If you live in the Oklahoma City media market, you can be forgiven for thinking Lt. Gov. Todd Lamb was having the Oklahoma Governor’s Mansion measured for drapes and gun ranges.
Lamb ads absolutely flooded OKC television viewers this spring. They started in April with the cute-but-benign “Go, Dad, Go!” spot featuring daughter Lauren and then veered into implied violence territory with an ad showing Lamb with a laser pointer aimed at his chest and capped off with an appearance by Brylcreem-encrusted internet troll Donald Trump Jr.
Subsequent ads ran the gamut of standard-issue political effluvia. These included a text-heavy animated production that looked like a lyric video for a government waste-obsessed alt-pop band, an education spot in which a classroom full of kids tries to ignore the middle-aged man in the white dress shirt yelling about administrative costs, the pro-military defense of Oklahoma testimonial from Gen. Tommy Franks and, finally, a “Harry and Louise”-style couple giving the campaign summation over clips of Lamb patting a baby’s foot in front of a church and shaking hands with a real American in front of a wall of assault rifles.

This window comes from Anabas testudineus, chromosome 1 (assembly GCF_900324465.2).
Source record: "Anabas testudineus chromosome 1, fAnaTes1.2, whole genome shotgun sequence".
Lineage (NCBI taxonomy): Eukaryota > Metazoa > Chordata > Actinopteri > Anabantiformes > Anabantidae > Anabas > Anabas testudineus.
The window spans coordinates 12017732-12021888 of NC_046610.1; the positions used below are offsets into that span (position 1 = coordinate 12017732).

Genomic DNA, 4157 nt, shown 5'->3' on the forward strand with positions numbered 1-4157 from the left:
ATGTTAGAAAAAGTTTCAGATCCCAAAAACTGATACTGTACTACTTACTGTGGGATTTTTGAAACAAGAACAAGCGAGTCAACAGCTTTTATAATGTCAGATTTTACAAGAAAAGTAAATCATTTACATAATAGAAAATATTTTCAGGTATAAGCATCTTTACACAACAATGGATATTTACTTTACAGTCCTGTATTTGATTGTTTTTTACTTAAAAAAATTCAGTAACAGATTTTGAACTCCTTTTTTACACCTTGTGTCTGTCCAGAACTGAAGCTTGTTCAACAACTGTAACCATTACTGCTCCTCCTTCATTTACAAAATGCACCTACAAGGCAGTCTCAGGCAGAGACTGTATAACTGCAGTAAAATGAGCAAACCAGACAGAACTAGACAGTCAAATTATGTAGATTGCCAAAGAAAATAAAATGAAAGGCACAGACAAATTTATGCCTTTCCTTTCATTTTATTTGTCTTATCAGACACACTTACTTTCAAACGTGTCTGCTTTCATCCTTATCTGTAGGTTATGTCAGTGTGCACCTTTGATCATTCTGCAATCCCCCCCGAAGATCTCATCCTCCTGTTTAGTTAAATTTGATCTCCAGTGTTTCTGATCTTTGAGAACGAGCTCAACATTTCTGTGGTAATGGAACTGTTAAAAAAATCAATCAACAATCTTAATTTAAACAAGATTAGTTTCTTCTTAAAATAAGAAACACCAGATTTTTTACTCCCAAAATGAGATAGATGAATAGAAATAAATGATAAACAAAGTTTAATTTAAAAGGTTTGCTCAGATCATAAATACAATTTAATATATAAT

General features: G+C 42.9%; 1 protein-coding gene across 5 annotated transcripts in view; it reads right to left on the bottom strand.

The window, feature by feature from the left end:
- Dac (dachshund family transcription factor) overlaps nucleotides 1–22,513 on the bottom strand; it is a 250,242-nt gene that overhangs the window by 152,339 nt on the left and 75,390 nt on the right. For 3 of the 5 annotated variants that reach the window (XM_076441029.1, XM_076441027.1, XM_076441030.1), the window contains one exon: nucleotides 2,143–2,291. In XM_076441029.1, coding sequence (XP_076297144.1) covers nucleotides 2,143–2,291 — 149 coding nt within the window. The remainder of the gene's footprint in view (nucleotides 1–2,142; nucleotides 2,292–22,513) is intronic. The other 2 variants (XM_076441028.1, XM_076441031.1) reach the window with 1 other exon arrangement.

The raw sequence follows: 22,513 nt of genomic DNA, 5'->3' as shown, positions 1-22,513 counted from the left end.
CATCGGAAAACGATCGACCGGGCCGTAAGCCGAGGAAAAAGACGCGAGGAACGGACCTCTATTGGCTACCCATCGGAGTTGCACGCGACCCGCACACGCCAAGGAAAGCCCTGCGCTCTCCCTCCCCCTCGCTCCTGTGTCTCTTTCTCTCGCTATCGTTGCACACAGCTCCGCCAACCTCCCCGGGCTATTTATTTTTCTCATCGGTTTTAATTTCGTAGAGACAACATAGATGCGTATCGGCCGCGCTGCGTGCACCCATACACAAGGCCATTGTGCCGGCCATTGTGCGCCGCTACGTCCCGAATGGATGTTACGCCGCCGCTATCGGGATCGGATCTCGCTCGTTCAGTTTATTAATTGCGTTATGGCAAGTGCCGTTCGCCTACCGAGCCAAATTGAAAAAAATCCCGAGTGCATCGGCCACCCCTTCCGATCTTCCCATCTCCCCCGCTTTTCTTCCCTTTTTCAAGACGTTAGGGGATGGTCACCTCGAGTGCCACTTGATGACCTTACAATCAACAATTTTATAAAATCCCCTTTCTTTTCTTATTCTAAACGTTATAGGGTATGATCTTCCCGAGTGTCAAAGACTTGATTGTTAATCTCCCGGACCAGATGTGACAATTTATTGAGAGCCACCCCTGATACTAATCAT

Lamb ads were everywhere in the OKC market, and comparatively speaking, former OKC Mayor Mick Cornett’s ads were sparse, to say the least. So, when Cornett and Gateway Mortgage Group CEO Kevin Stitt beat Lamb in the June 26 primary, it shocked most political junkies on the southwest end of Turner Turnpike. It turns out Cornett had Oklahoma City and its surrounding area locked down hard and made significant inroads into Tulsa with some heavy ads up there, where he is less known for his Metropolitan Area Projects (MAPS) accomplishments and Ellen appearances. Jenks businessman Stitt, who had a home field advantage in the Tulsa market, trailed Cornett by 22,344 votes but beat Lamb by 2,451 votes.
One lesson from all of this is that viewers should never assume that media saturation means guaranteed success. When this happens, it’s usually an indicator that the candidate needs desperate shoring up in the given media market.
The other is that after Lamb served eight years under Gov. Mary Fallin, voters couldn’t get the lyrics to “Mary Had a Little Lamb” out of their heads and wanted no more of the fleece.